Bicycle Thieves

bicycle-thieves

It’s a world of have-nots, but is it too much to ask that I get a little peace and quiet on this airplane?

The Film: The seminal work of Italian neorealism

The Potable: Four bloody marys, an airplane bottle of rum, and an airplane bottle of gin

Far from the viewing comfort of my living room, I spent Tuesday onboard a flight to Switzerland. Why, you ask? To attend an international conference of film critics? Conduct an interview with legendary Swiss filmmaker Dominique Othenin-Girard? In truth, my fiancé is in Geneva on business and I plan to mooch off her free hotel room. See the sights, tool around town.

Just not by bike, since that’s evidently a major problem in Europe. As all the other plebs of flight UA 974 sat down to in-flight screenings of The DaVinci Code and old episodes of Bones, I pulled out my laptop to watch Vittorio De Sica’s 1948 masterpiece, Bicycle Thieves. As I stirred vodka into my first cup of tomato juice, I couldn’t help but notice that my neighbor in seat 32B was watching Paul Blart: Mall Cop. Cute, I thought to myself. Very cute.

The Bicycle Thief begins with a down-and-out father who, struggling to survive in postwar Italy, lands a job. For pennies a day, he hangs prints of busty blonde movie stars around town. No judgements here. But it’s a big city, Rome wasn’t built in a day, and the gig requires a bicycle.

bicycle-thieves-poster

You can probably guess what happens next. The father doesn’t have one of those u-locks and some asshole runs off with his livelihood. The whole family is distressed, but some of the scene’s weight was ruined by my neighbor guffawing over Paul Blart falling down an escalator or something.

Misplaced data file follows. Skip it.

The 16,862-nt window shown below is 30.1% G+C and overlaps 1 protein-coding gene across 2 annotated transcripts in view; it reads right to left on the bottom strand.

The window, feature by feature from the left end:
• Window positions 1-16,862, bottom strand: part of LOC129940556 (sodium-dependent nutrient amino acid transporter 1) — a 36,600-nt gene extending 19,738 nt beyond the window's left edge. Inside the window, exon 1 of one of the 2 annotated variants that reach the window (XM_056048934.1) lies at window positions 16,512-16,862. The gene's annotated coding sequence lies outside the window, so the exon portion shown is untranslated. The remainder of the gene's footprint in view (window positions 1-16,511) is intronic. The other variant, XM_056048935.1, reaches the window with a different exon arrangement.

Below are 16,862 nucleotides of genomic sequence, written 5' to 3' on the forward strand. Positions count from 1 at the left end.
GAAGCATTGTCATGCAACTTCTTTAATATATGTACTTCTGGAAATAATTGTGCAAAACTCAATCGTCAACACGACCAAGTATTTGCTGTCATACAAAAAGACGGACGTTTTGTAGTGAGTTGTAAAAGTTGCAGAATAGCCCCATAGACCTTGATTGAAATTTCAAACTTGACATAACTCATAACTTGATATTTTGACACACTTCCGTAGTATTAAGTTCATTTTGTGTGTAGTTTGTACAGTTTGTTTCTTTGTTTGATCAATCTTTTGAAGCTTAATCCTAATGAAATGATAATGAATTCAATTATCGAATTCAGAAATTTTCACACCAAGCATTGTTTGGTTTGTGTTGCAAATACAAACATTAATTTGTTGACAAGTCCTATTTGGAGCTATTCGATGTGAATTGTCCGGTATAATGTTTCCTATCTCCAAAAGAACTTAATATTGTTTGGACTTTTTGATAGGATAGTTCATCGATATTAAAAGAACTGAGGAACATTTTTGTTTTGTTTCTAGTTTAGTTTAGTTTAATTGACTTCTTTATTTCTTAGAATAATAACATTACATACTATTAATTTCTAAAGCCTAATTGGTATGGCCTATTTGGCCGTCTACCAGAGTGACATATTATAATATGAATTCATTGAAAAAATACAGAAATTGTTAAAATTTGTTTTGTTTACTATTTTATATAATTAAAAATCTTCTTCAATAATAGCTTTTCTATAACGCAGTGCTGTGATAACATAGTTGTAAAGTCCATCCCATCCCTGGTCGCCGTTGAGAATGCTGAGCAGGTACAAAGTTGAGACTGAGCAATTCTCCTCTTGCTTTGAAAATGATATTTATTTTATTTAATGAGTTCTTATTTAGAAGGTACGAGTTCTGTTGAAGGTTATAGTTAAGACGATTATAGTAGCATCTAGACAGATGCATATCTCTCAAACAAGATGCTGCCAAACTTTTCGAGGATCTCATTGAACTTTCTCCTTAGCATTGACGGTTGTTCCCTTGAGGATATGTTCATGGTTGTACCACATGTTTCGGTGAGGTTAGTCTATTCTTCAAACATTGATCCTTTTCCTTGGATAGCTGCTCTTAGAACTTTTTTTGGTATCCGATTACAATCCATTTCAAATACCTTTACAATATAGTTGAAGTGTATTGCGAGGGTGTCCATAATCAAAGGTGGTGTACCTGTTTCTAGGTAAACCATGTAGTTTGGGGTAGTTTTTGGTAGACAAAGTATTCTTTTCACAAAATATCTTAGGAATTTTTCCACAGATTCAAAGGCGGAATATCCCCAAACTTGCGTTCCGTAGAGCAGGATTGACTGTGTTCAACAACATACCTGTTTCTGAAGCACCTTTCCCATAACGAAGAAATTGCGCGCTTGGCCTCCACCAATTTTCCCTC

Father and son hunt the city for the thief, going from tenement to tenement. Don’t be fooled by any notions you have of fine wines and pasta bucatini; postwar Italy had a long way to go before there was a Papa John’s on every corner. The abject poverty on display is, by design, very depressing. I checked my watch. Seven-and-a-half hours until landing.

Meanwhile, while I had no access to the audio, my neighbor laughed at what visual clues indicated was a fart joke. I do, I confess, enjoy those. My curiosity was piqued, and honestly after looking at so many fixed-gear bicycles, Paul Blart on his segway was starting to look like a goddamn blade runner.

You see, Blart is also a man in dire straits. His job earns him no respect, he desperately wants to be a real cop, and he’s got eyes on a woman out of his league. Typical Kevin James problems, really. Thankfully, a gang of robbers plan a mall heist, giving Blart a chance to prove himself.

The movie has it all. Headbutting gags, drunk gags, Scooby-Doo pun gags. It’s a wonderful continuation of the themes explored in his hit TV show, The King of Queens. It’s Home Alone for adults. It’s a modern, clever retelling of The Man Who Shot Liberty Vance. When he plays Guitar Hero – on duty, no less! – I die. My neighbor’s name, I learned, was Gustav. We laughed and we formed a quick bond.

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As the credits rolled, I tried to explain to my new friend Gustav that while such low-brow fare can be guiltily delightful, one must not deprive oneself of the classics. Cinema is as varied and complex as the human experience. It can reveal truths in a way completely unique to its medium. Bicycle Theft, for example, is a must. Would you be satisfied with a life lived on hamburgers, having never tasted steak? A life full of acquaintances but never any loves? To be content, but never moved, for Christ’s sake?

“Well, we’ve still got four hours,” he said, and nodded toward my DVD case. “Mind if I borrow that for two?”

“Go fuck yourself,” I said, ordering my fourth bloody mary and a shot of gin.

Verdict: need to rewatch, thanks a lot, Gustav.

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